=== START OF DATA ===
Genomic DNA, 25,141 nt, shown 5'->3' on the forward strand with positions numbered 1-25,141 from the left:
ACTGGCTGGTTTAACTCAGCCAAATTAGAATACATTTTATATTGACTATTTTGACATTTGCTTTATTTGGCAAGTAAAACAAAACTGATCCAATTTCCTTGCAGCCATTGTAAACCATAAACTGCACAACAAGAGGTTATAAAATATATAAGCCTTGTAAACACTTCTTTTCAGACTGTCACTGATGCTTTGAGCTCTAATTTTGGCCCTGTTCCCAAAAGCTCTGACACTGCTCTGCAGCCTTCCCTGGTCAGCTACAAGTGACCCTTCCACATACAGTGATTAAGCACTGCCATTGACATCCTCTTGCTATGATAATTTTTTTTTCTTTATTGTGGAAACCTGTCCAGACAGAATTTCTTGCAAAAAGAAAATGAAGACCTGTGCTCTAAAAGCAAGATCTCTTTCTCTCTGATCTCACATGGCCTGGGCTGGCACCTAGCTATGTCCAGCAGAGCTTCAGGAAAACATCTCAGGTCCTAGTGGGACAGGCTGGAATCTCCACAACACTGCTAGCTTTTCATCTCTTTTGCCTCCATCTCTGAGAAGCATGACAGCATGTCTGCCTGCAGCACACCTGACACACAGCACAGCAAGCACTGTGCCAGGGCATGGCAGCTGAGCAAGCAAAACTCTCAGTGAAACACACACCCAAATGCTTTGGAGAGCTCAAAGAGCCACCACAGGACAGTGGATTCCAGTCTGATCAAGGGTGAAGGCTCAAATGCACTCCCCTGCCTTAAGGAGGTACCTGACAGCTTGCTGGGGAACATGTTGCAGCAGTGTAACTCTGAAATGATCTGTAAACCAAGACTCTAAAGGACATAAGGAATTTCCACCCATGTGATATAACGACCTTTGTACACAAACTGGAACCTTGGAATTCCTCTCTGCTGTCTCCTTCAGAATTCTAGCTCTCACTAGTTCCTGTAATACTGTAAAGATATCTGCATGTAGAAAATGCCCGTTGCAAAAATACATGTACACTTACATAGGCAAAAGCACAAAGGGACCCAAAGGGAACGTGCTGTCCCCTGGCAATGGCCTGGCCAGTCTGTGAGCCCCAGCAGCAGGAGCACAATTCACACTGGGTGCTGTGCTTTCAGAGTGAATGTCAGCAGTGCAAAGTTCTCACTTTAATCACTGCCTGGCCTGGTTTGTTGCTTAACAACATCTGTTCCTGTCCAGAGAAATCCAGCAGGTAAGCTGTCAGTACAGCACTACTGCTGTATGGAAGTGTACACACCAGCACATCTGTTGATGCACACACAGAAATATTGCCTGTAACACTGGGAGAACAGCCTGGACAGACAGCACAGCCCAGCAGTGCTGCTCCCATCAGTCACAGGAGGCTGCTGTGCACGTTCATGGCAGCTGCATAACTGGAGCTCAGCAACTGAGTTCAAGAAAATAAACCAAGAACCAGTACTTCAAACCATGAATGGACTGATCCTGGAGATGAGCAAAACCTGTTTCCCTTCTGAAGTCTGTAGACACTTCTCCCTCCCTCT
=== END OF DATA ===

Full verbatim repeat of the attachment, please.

Genomic DNA, 25,141 nt, shown 5'->3' on the forward strand with positions numbered 1-25,141 from the left:
ACTGGCTGGTTTAACTCAGCCAAATTAGAATACATTTTATATTGACTATTTTGACATTTGCTTTATTTGGCAAGTAAAACAAAACTGATCCAATTTCCTTGCAGCCATTGTAAACCATAAACTGCACAACAAGAGGTTATAAAATATATAAGCCTTGTAAACACTTCTTTTCAGACTGTCACTGATGCTTTGAGCTCTAATTTTGGCCCTGTTCCCAAAAGCTCTGACACTGCTCTGCAGCCTTCCCTGGTCAGCTACAAGTGACCCTTCCACATACAGTGATTAAGCACTGCCATTGACATCCTCTTGCTATGATAATTTTTTTTTCTTTATTGTGGAAACCTGTCCAGACAGAATTTCTTGCAAAAAGAAAATGAAGACCTGTGCTCTAAAAGCAAGATCTCTTTCTCTCTGATCTCACATGGCCTGGGCTGGCACCTAGCTATGTCCAGCAGAGCTTCAGGAAAACATCTCAGGTCCTAGTGGGACAGGCTGGAATCTCCACAACACTGCTAGCTTTTCATCTCTTTTGCCTCCATCTCTGAGAAGCATGACAGCATGTCTGCCTGCAGCACACCTGACACACAGCACAGCAAGCACTGTGCCAGGGCATGGCAGCTGAGCAAGCAAAACTCTCAGTGAAACACACACCCAAATGCTTTGGAGAGCTCAAAGAGCCACCACAGGACAGTGGATTCCAGTCTGATCAAGGGTGAAGGCTCAAATGCACTCCCCTGCCTTAAGGAGGTACCTGACAGCTTGCTGGGGAACATGTTGCAGCAGTGTAACTCTGAAATGATCTGTAAACCAAGACTCTAAAGGACATAAGGAATTTCCACCCATGTGATATAACGACCTTTGTACACAAACTGGAACCTTGGAATTCCTCTCTGCTGTCTCCTTCAGAATTCTAGCTCTCACTAGTTCCTGTAATACTGTAAAGATATCTGCATGTAGAAAATGCCCGTTGCAAAAATACATGTACACTTACATAGGCAAAAGCACAAAGGGACCCAAAGGGAACGTGCTGTCCCCTGGCAATGGCCTGGCCAGTCTGTGAGCCCCAGCAGCAGGAGCACAATTCACACTGGGTGCTGTGCTTTCAGAGTGAATGTCAGCAGTGCAAAGTTCTCACTTTAATCACTGCCTGGCCTGGTTTGTTGCTTAACAACATCTGTTCCTGTCCAGAGAAATCCAGCAGGTAAGCTGTCAGTACAGCACTACTGCTGTATGGAAGTGTACACACCAGCACATCTGTTGATGCACACACAGAAATATTGCCTGTAACACTGGGAGAACAGCCTGGACAGACAGCACAGCCCAGCAGTGCTGCTCCCATCAGTCACAGGAGGCTGCTGTGCACGTTCATGGCAGCTGCATAACTGGAGCTCAGCAACTGAGTTCAAGAAAATAAACCAAGAACCAGTACTTCAAACCATGAATGGACTGATCCTGGAGATGAGCAAAACCTGTTTCCCTTCTGAAGTCTGTAGACACTTCTCCCTCCCTCT